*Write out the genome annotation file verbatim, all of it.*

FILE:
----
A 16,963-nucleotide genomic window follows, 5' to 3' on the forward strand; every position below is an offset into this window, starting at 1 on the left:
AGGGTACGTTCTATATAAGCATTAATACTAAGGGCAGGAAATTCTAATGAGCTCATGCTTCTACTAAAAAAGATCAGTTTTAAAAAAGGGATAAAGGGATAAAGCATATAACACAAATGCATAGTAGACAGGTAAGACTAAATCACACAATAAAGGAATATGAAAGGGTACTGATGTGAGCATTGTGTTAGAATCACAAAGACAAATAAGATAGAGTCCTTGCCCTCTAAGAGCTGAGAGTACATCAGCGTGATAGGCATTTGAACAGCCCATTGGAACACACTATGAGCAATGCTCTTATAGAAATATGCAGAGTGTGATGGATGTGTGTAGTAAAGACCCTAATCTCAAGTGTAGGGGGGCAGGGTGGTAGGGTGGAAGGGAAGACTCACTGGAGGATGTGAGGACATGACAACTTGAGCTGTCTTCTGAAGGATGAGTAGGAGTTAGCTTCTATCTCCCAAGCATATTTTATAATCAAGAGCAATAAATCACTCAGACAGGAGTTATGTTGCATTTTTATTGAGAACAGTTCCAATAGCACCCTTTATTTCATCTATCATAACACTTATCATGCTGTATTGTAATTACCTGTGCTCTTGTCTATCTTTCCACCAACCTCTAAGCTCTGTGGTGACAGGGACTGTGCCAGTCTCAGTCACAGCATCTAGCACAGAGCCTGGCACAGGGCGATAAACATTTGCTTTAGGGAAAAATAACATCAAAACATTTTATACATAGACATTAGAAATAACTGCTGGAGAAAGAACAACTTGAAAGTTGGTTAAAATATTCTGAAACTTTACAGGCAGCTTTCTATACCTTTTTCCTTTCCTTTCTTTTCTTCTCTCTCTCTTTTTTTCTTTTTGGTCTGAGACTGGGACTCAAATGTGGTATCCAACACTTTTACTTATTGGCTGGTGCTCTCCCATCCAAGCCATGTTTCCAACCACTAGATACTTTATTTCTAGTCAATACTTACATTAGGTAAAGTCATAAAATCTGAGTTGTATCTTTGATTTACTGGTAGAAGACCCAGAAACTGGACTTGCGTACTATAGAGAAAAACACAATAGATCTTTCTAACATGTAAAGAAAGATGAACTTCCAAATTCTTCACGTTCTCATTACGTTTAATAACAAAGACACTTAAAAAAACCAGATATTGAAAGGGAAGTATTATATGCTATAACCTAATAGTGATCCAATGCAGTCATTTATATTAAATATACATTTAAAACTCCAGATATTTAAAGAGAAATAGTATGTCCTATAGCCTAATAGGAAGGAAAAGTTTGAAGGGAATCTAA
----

A 16,963-nucleotide genomic window follows, 5' to 3' on the forward strand; every position below is an offset into this window, starting at 1 on the left:
AGGGTACGTTCTATATAAGCATTAATACTAAGGGCAGGAAATTCTAATGAGCTCATGCTTCTACTAAAAAAGATCAGTTTTAAAAAAGGGATAAAGGGATAAAGCATATAACACAAATGCATAGTAGACAGGTAAGACTAAATCACACAATAAAGGAATATGAAAGGGTACTGATGTGAGCATTGTGTTAGAATCACAAAGACAAATAAGATAGAGTCCTTGCCCTCTAAGAGCTGAGAGTACATCAGCGTGATAGGCATTTGAACAGCCCATTGGAACACACTATGAGCAATGCTCTTATAGAAATATGCAGAGTGTGATGGATGTGTGTAGTAAAGACCCTAATCTCAAGTGTAGGGGGGCAGGGTGGTAGGGTGGAAGGGAAGACTCACTGGAGGATGTGAGGACATGACAACTTGAGCTGTCTTCTGAAGGATGAGTAGGAGTTAGCTTCTATCTCCCAAGCATATTTTATAATCAAGAGCAATAAATCACTCAGACAGGAGTTATGTTGCATTTTTATTGAGAACAGTTCCAATAGCACCCTTTATTTCATCTATCATAACACTTATCATGCTGTATTGTAATTACCTGTGCTCTTGTCTATCTTTCCACCAACCTCTAAGCTCTGTGGTGACAGGGACTGTGCCAGTCTCAGTCACAGCATCTAGCACAGAGCCTGGCACAGGGCGATAAACATTTGCTTTAGGGAAAAATAACATCAAAACATTTTATACATAGACATTAGAAATAACTGCTGGAGAAAGAACAACTTGAAAGTTGGTTAAAATATTCTGAAACTTTACAGGCAGCTTTCTATACCTTTTTCCTTTCCTTTCTTTTCTTCTCTCTCTCTTTTTTTCTTTTTGGTCTGAGACTGGGACTCAAATGTGGTATCCAACACTTTTACTTATTGGCTGGTGCTCTCCCATCCAAGCCATGTTTCCAACCACTAGATACTTTATTTCTAGTCAATACTTACATTAGGTAAAGTCATAAAATCTGAGTTGTATCTTTGATTTACTGGTAGAAGACCCAGAAACTGGACTTGCGTACTATAGAGAAAAACACAATAGATCTTTCTAACATGTAAAGAAAGATGAACTTCCAAATTCTTCACGTTCTCATTACGTTTAATAACAAAGACACTTAAAAAAACCAGATATTGAAAGGGAAGTATTATATGCTATAACCTAATAGTGATCCAATGCAGTCATTTATATTAAATATACATTTAAAACTCCAGATATTTAAAGAGAAATAGTATGTCCTATAGCCTAATAGGAAGGAAAAGTTTGAAGGGAATCTAA